•     is always an integer (differences between discrete-time and
continuous-time)

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An important difference:
Frequency Range
• Consider a frequency -           28
(/ 0   12 49: %     (/ 012 % / 09:%   (/ 012 % ,

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• More generally, - + 28; , ; being an integer
= (/ 0   12 49:< %   = (/ 012 % / 09:<% = (/ 012 % ,

Digital Signal Processing, Lecture 2,
Spring 2012
• Same for sinusoidal sequences
= ( cos - + 28;                        (
+ . = (	cos	 -        + .)
• So, only consider frequencies in an interval of 28, such as
−8 < - ≤ 8 or         	0 ≤ - < 28

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Another important difference:
Periodicity
• In the continuous-time case, a sinusoidal signal and a complex
exponential signal are both periodic.

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• In the discrete-time case, a periodic sequence is defined as
>,         for all

Digital Signal Processing, Lecture 2,
Spring 2012
where the period N is necessarily an integer.
• For sinusoid,
( cos -                 (
+ . = (	cos	 -          + - > + .)
9:!
which requires that - > = 28 		?;		> =
12

where      is an integer                                           11
Another important difference:
Periodicity
• Same for complex exponential sequence
/ 012 %4@     / 012 %

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which is true for -    28
• So, complex exponential and sinusoidal sequences

Digital Signal Processing, Lecture 2,
Spring 2012
• are not necessarily periodic in with period 28/-
• and, depending on the value of - , may not be periodic at all.
• Consider
:%
•          cos       ,         with a period of N=8
B
:%
•   9   = cos            ,     with a period of N=16
C
• Increase in frequency => Increase in period!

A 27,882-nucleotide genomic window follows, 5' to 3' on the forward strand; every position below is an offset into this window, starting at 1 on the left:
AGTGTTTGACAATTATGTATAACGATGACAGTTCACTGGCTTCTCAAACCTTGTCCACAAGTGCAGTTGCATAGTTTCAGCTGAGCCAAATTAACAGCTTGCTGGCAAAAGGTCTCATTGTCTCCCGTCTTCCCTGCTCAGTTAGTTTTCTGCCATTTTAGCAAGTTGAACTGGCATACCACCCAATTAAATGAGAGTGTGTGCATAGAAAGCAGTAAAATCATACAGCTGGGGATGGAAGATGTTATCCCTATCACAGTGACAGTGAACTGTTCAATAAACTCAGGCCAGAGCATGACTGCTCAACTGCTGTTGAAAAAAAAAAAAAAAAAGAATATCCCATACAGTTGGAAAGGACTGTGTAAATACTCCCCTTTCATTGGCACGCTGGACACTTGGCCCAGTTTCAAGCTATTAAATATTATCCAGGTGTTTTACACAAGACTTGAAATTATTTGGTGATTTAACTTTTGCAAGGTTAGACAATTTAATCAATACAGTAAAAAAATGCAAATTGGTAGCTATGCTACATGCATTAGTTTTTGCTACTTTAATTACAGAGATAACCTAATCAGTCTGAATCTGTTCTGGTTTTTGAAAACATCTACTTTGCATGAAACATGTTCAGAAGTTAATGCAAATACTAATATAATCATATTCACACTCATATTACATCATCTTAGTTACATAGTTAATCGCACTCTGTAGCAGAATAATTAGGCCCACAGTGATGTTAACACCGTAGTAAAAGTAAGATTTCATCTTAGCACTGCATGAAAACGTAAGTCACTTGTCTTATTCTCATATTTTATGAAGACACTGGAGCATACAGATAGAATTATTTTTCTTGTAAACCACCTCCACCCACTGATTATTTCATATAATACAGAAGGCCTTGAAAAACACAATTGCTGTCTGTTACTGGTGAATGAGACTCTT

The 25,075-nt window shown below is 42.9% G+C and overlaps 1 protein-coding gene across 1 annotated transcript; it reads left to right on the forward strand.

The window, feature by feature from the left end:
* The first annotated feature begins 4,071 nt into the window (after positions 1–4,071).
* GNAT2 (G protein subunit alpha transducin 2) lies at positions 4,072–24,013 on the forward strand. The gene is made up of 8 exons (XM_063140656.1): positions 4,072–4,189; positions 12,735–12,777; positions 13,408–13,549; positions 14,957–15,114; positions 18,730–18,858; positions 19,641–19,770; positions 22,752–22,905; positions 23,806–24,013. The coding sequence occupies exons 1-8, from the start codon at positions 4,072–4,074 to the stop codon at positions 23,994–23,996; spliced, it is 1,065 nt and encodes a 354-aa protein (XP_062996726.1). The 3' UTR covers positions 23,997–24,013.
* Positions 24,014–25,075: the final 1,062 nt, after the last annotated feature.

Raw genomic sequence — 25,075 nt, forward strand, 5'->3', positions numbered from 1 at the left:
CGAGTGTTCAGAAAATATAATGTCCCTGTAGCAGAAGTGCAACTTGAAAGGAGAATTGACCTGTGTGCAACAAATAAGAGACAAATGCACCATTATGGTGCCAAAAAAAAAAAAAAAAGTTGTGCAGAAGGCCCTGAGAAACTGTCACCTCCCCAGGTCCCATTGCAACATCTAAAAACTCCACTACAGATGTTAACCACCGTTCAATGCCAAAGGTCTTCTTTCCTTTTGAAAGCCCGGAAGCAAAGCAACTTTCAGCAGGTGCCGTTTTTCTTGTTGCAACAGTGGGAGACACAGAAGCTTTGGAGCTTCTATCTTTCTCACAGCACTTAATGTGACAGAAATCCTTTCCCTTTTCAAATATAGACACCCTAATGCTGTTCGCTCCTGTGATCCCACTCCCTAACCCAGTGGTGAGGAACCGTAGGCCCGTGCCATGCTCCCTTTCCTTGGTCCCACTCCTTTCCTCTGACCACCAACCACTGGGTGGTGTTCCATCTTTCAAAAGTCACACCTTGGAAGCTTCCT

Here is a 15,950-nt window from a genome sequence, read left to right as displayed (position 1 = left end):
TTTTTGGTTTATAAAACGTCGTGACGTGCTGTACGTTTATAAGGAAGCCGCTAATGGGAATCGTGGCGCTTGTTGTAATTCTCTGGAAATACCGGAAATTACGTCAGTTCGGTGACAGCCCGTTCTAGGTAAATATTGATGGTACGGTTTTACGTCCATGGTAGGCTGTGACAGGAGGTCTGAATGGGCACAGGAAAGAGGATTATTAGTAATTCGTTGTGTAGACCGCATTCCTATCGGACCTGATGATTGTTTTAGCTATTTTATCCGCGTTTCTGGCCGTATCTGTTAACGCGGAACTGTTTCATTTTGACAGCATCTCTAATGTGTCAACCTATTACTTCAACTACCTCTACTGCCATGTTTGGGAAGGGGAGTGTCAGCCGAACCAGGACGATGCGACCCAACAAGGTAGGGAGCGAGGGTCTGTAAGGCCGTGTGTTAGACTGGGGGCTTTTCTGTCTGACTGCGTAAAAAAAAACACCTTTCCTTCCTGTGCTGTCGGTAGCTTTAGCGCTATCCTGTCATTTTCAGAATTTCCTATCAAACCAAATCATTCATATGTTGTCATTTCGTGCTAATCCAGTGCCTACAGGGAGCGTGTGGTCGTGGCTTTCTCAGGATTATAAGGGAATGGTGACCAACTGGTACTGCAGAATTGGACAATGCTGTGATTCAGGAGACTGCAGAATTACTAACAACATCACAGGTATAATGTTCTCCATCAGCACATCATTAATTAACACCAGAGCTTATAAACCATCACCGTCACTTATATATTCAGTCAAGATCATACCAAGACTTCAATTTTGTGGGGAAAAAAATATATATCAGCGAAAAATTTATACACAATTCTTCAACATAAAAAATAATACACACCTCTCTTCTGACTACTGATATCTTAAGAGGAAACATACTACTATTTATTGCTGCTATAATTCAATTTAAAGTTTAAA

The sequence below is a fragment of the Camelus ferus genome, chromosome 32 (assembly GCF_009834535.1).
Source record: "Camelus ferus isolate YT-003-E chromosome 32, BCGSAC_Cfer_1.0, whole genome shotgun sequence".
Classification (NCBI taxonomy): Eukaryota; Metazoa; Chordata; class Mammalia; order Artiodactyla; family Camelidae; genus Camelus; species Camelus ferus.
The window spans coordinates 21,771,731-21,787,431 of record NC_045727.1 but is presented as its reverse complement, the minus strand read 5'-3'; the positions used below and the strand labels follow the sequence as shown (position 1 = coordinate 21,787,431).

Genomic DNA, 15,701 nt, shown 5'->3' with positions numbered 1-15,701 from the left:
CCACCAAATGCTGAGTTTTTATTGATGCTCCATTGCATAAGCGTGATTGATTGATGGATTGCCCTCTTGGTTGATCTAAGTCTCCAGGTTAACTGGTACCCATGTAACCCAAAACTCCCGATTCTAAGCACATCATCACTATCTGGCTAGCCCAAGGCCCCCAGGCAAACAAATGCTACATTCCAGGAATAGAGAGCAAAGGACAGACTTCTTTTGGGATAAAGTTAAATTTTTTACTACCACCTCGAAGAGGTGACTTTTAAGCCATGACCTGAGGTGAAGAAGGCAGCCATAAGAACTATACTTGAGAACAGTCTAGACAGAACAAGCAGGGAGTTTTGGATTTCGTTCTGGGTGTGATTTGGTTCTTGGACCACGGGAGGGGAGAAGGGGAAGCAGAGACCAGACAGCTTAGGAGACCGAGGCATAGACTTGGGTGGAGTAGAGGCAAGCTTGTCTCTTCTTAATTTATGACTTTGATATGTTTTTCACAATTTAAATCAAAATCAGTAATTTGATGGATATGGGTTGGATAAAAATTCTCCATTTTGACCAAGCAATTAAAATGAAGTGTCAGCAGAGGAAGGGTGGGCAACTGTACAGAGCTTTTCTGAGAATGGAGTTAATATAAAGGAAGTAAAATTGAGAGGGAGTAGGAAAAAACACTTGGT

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Another important difference:
Frequency
• For a continuous-time sinusoidal signal
D     (	cos	 Ω D     . ,

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as Ω increases,      D oscillates more and more rapidly

Digital Signal Processing, Lecture 2,
Spring 2012
• For the discrete-time sinusoidal signal
(	cos	 -        .
• As - increases from 0 towards 8,     	oscillates more and more
rapidly
• As - increases from 8 towards 28, the oscillations become
slower

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Part 2: Discrete-Time Systems
• A transformation or operator that maps input into output
F         G

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Digital Signal Processing, Lecture 2,
Spring 2012
• Examples:
• The ideal delay system
H    , 																								 ∞    ∞
• A memory less system
9,
∞   ∞
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Linear Systems

Digital Signal Processing, Lecture 2,
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15

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• a
Time-invariant Systems

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16

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Causality
• The output sequence value at the index                           depends only
on the input sequence values for ≤

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• Example

Digital Signal Processing, Lecture 2,
Spring 2012
H   , 																								 −∞ <   <∞

• Causal for   H   >0
• Non-causal for    H   <0

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Stability
• A system is stable in the BIBO sense if and only if every
bounded input sequence produces a bounded output

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sequence.

Digital Signal Processing, Lecture 2,
Spring 2012
• Example
9,
−∞ <   <∞